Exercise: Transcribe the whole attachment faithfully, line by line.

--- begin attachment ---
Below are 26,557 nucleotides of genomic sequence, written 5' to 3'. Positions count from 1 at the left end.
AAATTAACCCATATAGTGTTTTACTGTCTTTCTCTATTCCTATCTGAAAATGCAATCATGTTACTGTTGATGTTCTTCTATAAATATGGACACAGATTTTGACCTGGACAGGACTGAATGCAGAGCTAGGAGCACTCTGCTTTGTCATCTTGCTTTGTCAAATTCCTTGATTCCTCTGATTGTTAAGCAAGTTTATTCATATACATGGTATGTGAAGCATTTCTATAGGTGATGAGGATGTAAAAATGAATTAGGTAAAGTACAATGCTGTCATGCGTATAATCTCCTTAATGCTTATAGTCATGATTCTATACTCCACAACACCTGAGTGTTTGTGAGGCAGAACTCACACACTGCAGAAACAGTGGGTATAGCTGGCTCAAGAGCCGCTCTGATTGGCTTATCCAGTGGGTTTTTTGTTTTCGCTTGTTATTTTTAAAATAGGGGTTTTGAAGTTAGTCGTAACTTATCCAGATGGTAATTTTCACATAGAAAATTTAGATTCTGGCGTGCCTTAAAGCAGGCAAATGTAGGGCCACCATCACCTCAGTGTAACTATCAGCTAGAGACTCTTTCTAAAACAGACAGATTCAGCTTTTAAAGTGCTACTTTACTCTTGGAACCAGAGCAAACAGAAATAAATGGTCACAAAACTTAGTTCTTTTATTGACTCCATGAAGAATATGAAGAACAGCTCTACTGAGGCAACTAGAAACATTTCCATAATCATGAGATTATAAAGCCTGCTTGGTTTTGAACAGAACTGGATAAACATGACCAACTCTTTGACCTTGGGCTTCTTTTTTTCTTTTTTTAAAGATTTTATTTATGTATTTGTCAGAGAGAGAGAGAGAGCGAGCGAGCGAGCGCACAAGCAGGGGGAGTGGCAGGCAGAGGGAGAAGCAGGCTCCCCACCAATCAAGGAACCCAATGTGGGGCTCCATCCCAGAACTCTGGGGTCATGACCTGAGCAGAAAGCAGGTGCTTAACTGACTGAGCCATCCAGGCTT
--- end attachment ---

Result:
Below are 26,557 nucleotides of genomic sequence, written 5' to 3'. Positions count from 1 at the left end.
AAATTAACCCATATAGTGTTTTACTGTCTTTCTCTATTCCTATCTGAAAATGCAATCATGTTACTGTTGATGTTCTTCTATAAATATGGACACAGATTTTGACCTGGACAGGACTGAATGCAGAGCTAGGAGCACTCTGCTTTGTCATCTTGCTTTGTCAAATTCCTTGATTCCTCTGATTGTTAAGCAAGTTTATTCATATACATGGTATGTGAAGCATTTCTATAGGTGATGAGGATGTAAAAATGAATTAGGTAAAGTACAATGCTGTCATGCGTATAATCTCCTTAATGCTTATAGTCATGATTCTATACTCCACAACACCTGAGTGTTTGTGAGGCAGAACTCACACACTGCAGAAACAGTGGGTATAGCTGGCTCAAGAGCCGCTCTGATTGGCTTATCCAGTGGGTTTTTTGTTTTCGCTTGTTATTTTTAAAATAGGGGTTTTGAAGTTAGTCGTAACTTATCCAGATGGTAATTTTCACATAGAAAATTTAGATTCTGGCGTGCCTTAAAGCAGGCAAATGTAGGGCCACCATCACCTCAGTGTAACTATCAGCTAGAGACTCTTTCTAAAACAGACAGATTCAGCTTTTAAAGTGCTACTTTACTCTTGGAACCAGAGCAAACAGAAATAAATGGTCACAAAACTTAGTTCTTTTATTGACTCCATGAAGAATATGAAGAACAGCTCTACTGAGGCAACTAGAAACATTTCCATAATCATGAGATTATAAAGCCTGCTTGGTTTTGAACAGAACTGGATAAACATGACCAACTCTTTGACCTTGGGCTTCTTTTTTTCTTTTTTTAAAGATTTTATTTATGTATTTGTCAGAGAGAGAGAGAGAGCGAGCGAGCGAGCGCACAAGCAGGGGGAGTGGCAGGCAGAGGGAGAAGCAGGCTCCCCACCAATCAAGGAACCCAATGTGGGGCTCCATCCCAGAACTCTGGGGTCATGACCTGAGCAGAAAGCAGGTGCTTAACTGACTGAGCCATCCAGGCTT